• Receivables management: Credit management enables you, the business owner, to manage the entire credit and collection process intelligently and efficiently. Greater insight into a customer’s financial strength, credit history, and payment pattern trends is critical to reducing your exposure to bad debt. While a comprehensive collection process (CCP) greatly improves your cash flow, strengthens penetration into new markets and develops a broader customer base, CCP depends on your ability to quickly and easily make informed credit decisions that create appropriate credit lines. Your ability to quickly convert your receivables into cash is possible if you execute well-defined collection strategies.
  • Accounting Management: Accounting (APM) is not simply “paying the bills.” APM is a system / process that monitors, controls and optimizes the money a business spends. Whether it is money spent on goods or services for direct input, such as raw materials used to manufacture products, or money spent on indirect materials, such as office supplies or miscellaneous expenses, is not a direct factor in it. finished product is the goal of having a management system in place that not only saves you money but also controls the cost.
  • Short-term financing: Short-term financing is the process of securing funds for a business for a short period, usually less than a year. The primary sources of short-term financing are trade credit between companies, loans from commercial banks or finance companies, factoring of accounts receivable and business credit cards.
    Trade credit is a spontaneous source of finance in that it derives from ordinary business transactions. In a predetermined agreement, suppliers send goods or provide services to their customers, who in turn pay their suppliers at a later date.

It is a wise investment of your efforts / time to regulate and establish a revolving line of credit with a commercial bank or finance company. In the event of a need to borrow cash, the funds will then be readily available. By arranging a credit line before the capital requirement (the cash requirement), your business does not experience sales or production interruptions due to cash shortages.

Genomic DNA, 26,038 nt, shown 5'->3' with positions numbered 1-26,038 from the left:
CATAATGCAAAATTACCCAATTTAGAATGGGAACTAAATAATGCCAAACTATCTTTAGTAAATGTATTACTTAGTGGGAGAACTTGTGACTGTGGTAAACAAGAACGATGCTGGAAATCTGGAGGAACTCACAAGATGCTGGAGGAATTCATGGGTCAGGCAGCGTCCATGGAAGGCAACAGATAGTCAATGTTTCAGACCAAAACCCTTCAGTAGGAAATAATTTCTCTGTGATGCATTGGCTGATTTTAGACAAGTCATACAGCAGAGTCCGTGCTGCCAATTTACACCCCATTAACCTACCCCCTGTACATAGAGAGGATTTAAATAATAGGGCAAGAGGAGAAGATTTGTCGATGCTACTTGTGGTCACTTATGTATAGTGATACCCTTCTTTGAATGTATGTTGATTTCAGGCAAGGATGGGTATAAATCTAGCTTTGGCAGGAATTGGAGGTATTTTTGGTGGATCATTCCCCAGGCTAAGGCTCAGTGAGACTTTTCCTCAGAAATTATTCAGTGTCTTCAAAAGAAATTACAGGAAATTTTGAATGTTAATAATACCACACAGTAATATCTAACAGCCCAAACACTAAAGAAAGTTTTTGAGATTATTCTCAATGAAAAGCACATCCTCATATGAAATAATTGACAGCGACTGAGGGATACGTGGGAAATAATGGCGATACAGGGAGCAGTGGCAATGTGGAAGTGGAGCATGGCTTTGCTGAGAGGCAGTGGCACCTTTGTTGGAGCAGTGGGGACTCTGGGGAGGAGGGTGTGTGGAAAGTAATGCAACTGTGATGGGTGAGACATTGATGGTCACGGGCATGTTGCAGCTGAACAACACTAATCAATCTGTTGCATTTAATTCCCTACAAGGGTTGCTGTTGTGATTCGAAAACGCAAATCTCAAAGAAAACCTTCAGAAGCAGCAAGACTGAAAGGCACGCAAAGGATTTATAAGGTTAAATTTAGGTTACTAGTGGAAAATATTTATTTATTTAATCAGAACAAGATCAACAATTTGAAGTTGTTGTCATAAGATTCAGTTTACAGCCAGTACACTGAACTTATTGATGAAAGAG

Factoring is short term financing obtained by selling or transferring your receivables to a third party – at a discount – in exchange for instant cash. The percentage discount depends on the age of the receivables, how complicated the collection process will be and how collectable they are.

A business credit card is quick and easy and removes approval of funds. Using your company’s credit card will also protect you from losses if you may receive damaged goods or not receive goods that you have already paid for. Depending on the type of credit card you choose for your business, you can earn bonuses, frequent flyers and cash back. But pay close attention to your expenses and pay most, if not all, of your debt each month.

To effectively manage working capital, it is prudent to measure your progress and control your processes. A good rule of thumb is – – – If you can’t measure it, you can’t control it. The five working capital ratios to help you assess and measure your progress are:

  1. Inventory turnover ratio (ITR): ITR = Cost of goods sold / average value of inventory. The ITR indicates how quickly you turn the stock. This ratio should be compared to your industry average. A low turnover ratio implies poor sales and therefore excess inventory. A high ratio implies either strong sales or inefficient buying.
  2. Receivables Revenue ratio (RTR): RTR = Net credit turnover / receivables. RTR specifies how quickly your customers return payments for delivered products / services. A high ratio means that either a company operates in cash or that its extension of credit and collection of receivables is effective. A low ratio means that the company needs to reassess its credit policies to ensure timely collection of transferred credit that does not earn interest on the business.
  3. Debt Settlement Ratio (PTR): PTR = Cost of Sales / Debt. Calculate this ratio to determine how quickly you pay your suppliers. If you consistently break the industry norm, you may have developed leverage that will help you negotiate discounts or other favorable conditions.
  4. Current ratio (CR): CR = Total current assets / total current liabilities. CR is primarily used to determine the ability of a business to repay its current liabilities (debt and debt) with its current assets (cash, inventory, receivables). The higher the current ratio, the better the company is able to pay its obligations.
  5. Quick Ratio (QR): QR = (Total Current Assets – Inventory) / Total Current Liabilities Also known as “acid test ratio”, QR predicts your current liquidity more accurately than the current ratio because it takes into account the time needed to convert inventory to cash. The higher the QR, the more fluid the company.

Managing working capital is critically important for small businesses because a large portion of their debt is on short-term liabilities versus long-term liabilities. Small businesses can minimize their investment in fixed assets by renting or leasing plant and equipment. However, there is no way to avoid investing in accounts receivable and inventory. Therefore, current assets are especially important to the owner of a small business. By effectively shortening the working capital cycle, you become less dependent on outside financing. In other words, your working capital really works for you.

Copyright 2008 Terry H. Hill: